The pandemic brought home the value of short supply chains and local produce. So could markets and local food outlets be set for a renaissance?
How the livestock industry has changed in the past 60 years
1959 The first section of the M1 motorway opens, from Watford to Rugby.
1962 Motorways are already having an impact on mart trading, with 59% fewer cattle, 92% fewer sheep, 85% fewer pigs and 37% fewer calves shipped on trains this year as road transport develops.
1963 The government’s Beeching report – an inquiry into the efficiency and profitability of the public rail system – leads to the large-scale closure of railway lines serving many towns with livestock markets, which still account for 70% of the country’s cattle, 64% of sheep and 21% of pigs.
1968 The M9 in Scotland is opened, linking Edinburgh, Falkirk, Stirling and Dunblane.
1971 York livestock market relocates and becomes an agri-business hub, one of the first of many to develop on out-of-town sites with better access to motorways.
1972 1,000 miles of motorway have been built since the first stretch, the Preston Bypass, was opened in 1958.
1973 The UK joins the three European Communities, including the European Economic Community (EEC), the forerunners of the European Union.
1983 Red meat becomes labelled as unhealthy following two government reports – the National Advisory Committee on Nutrition Education in 1983 and the Committee on Medical Aspects of Food and Nutrition Policy in 1984.
1984 Over-production of food hampers UK farmers and the EEC introduces quotas to control food production, such as the milk quota.
1990 Food Safety Act introduces regular food inspections and ramps up standards to meet common EU rules for all member states. Forces some abattoirs to close.
1992 The Livestock Auctioneers Association is created as an industry body for England and Wales. This developed from the Livestock Auctioneers’ Pool Committee, which was started in 1939 at the outbreak of the Second World War. The Institute of Auctioneers and Appraisers in Scotland was established in 1926.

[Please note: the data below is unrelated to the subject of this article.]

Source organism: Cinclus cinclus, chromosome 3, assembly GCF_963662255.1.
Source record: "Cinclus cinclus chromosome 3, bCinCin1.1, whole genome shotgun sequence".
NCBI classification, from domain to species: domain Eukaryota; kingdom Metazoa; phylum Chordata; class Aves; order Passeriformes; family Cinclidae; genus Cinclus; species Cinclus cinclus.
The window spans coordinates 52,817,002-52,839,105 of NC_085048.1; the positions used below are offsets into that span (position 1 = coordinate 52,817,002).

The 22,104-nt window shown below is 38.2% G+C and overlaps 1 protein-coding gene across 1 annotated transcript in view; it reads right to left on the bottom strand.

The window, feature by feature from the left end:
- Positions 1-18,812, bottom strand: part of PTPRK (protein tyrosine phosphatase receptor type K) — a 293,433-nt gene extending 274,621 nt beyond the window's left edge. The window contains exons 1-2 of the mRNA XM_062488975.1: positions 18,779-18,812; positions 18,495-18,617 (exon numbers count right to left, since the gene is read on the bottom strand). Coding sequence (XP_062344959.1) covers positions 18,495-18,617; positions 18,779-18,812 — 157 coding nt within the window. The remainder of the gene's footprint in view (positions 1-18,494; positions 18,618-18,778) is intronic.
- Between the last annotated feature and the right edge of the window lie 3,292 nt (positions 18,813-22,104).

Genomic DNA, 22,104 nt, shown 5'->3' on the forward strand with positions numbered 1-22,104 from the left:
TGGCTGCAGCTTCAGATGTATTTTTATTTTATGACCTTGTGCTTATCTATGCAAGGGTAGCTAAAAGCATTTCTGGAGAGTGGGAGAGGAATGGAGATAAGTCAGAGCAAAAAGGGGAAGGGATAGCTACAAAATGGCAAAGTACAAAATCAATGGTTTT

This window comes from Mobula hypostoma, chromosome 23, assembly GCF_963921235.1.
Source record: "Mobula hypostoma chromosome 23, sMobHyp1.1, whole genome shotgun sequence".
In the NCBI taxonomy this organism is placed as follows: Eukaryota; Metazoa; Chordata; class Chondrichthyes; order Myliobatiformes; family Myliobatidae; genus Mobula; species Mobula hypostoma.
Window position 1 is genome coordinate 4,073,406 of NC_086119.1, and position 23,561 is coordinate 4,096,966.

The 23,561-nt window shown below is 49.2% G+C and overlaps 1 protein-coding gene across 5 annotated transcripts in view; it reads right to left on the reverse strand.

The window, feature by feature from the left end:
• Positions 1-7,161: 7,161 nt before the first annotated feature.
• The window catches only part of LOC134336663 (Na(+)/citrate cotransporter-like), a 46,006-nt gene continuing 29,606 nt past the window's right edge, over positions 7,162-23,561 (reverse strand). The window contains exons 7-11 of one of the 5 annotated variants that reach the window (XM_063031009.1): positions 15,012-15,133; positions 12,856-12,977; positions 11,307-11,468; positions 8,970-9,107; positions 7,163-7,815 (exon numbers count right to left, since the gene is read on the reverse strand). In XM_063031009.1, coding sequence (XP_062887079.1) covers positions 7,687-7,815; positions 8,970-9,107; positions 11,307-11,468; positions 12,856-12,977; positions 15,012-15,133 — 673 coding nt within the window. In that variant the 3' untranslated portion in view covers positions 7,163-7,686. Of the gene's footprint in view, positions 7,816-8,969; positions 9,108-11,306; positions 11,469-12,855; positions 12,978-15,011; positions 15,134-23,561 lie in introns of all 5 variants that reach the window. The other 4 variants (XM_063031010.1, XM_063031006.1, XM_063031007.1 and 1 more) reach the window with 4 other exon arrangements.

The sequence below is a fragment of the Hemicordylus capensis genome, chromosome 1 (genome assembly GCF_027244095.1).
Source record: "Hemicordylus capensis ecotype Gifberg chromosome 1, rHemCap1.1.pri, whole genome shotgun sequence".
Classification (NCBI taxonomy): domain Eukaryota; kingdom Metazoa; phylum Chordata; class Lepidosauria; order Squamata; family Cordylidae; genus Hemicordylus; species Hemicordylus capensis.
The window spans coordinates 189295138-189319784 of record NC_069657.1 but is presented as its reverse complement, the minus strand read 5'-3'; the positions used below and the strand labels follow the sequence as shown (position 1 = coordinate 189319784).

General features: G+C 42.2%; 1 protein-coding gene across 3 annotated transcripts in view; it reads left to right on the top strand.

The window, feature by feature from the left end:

1996 The BSE outbreak results in the Over Thirty Months scheme, which prevents meat from animals older than 30 months entering the food chain. Cattle passports are introduced.
1998 The government launches the Strategy for the Protection of Animal Welfare at Livestock Markets. In September the British Cattle Movement Service is launched.
2001 On February 23 at 5pm livestock markets are forced to close due to foot and mouth disease. They remain shut for 354 days.
2007 An outbreak of foot and mouth disease in August forces the closure of markets for one month. They open again on 3 September
2011 Markets have invested time and money in developing protocols and facilities to comply with the Animal Gathering Order (2010) and Animal Welfare Act (2006).
2014 The UK’s first major online livestock trading platform, SellMyLivestock, is launched.
2017 Livestock auction markets celebrate their 200th anniversary. Andrew Oliver & Son held the first recorded auction mart at Hawick in the Scottish Borders in 1817.
2018 The first virtual sale of pedigree Wagyu cattle is held through Hexham and Northern Marts. Buyers rely on detailed performance figures and catalogue notes in the auction hall.
2020 Marts adopt extra hygiene precautions and introduce drop-and-go policies to allow them to continue trading through the Covid-19 pandemic.